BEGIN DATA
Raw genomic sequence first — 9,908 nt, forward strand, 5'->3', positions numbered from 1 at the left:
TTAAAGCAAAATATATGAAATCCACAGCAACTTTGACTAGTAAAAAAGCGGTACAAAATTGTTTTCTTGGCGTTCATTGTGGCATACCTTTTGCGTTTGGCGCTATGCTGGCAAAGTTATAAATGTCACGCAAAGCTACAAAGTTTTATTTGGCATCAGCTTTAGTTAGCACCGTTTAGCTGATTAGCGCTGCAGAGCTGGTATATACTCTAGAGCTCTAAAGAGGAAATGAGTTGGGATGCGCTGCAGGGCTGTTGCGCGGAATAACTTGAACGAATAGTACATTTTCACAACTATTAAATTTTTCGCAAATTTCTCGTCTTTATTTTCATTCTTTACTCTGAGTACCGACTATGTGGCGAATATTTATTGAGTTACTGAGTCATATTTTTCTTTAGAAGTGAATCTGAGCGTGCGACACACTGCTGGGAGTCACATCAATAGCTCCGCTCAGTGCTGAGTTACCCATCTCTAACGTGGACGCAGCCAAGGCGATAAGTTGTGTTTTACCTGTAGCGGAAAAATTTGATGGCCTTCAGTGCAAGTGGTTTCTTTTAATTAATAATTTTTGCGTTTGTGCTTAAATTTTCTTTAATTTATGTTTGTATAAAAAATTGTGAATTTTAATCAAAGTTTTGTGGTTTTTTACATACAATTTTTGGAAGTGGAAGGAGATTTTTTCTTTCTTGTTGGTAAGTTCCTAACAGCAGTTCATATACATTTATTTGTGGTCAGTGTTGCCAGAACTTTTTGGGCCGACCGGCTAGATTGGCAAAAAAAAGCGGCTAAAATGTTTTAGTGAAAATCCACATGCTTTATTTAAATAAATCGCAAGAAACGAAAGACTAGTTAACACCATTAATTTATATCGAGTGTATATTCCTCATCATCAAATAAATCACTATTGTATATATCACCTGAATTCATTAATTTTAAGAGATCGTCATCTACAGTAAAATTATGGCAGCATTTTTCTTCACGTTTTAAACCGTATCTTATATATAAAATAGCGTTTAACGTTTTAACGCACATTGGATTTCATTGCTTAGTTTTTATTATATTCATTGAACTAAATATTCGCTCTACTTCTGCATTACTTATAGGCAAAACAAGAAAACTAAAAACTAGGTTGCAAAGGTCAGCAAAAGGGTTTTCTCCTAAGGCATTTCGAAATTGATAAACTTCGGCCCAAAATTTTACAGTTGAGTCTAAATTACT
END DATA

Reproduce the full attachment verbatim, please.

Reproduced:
Raw genomic sequence first — 9,908 nt, forward strand, 5'->3', positions numbered from 1 at the left:
TTAAAGCAAAATATATGAAATCCACAGCAACTTTGACTAGTAAAAAAGCGGTACAAAATTGTTTTCTTGGCGTTCATTGTGGCATACCTTTTGCGTTTGGCGCTATGCTGGCAAAGTTATAAATGTCACGCAAAGCTACAAAGTTTTATTTGGCATCAGCTTTAGTTAGCACCGTTTAGCTGATTAGCGCTGCAGAGCTGGTATATACTCTAGAGCTCTAAAGAGGAAATGAGTTGGGATGCGCTGCAGGGCTGTTGCGCGGAATAACTTGAACGAATAGTACATTTTCACAACTATTAAATTTTTCGCAAATTTCTCGTCTTTATTTTCATTCTTTACTCTGAGTACCGACTATGTGGCGAATATTTATTGAGTTACTGAGTCATATTTTTCTTTAGAAGTGAATCTGAGCGTGCGACACACTGCTGGGAGTCACATCAATAGCTCCGCTCAGTGCTGAGTTACCCATCTCTAACGTGGACGCAGCCAAGGCGATAAGTTGTGTTTTACCTGTAGCGGAAAAATTTGATGGCCTTCAGTGCAAGTGGTTTCTTTTAATTAATAATTTTTGCGTTTGTGCTTAAATTTTCTTTAATTTATGTTTGTATAAAAAATTGTGAATTTTAATCAAAGTTTTGTGGTTTTTTACATACAATTTTTGGAAGTGGAAGGAGATTTTTTCTTTCTTGTTGGTAAGTTCCTAACAGCAGTTCATATACATTTATTTGTGGTCAGTGTTGCCAGAACTTTTTGGGCCGACCGGCTAGATTGGCAAAAAAAAGCGGCTAAAATGTTTTAGTGAAAATCCACATGCTTTATTTAAATAAATCGCAAGAAACGAAAGACTAGTTAACACCATTAATTTATATCGAGTGTATATTCCTCATCATCAAATAAATCACTATTGTATATATCACCTGAATTCATTAATTTTAAGAGATCGTCATCTACAGTAAAATTATGGCAGCATTTTTCTTCACGTTTTAAACCGTATCTTATATATAAAATAGCGTTTAACGTTTTAACGCACATTGGATTTCATTGCTTAGTTTTTATTATATTCATTGAACTAAATATTCGCTCTACTTCTGCATTACTTATAGGCAAAACAAGAAAACTAAAAACTAGGTTGCAAAGGTCAGCAAAAGGGTTTTCTCCTAAGGCATTTCGAAATTGATAAACTTCGGCCCAAAATTTTACAGTTGAGTCTAAATTACT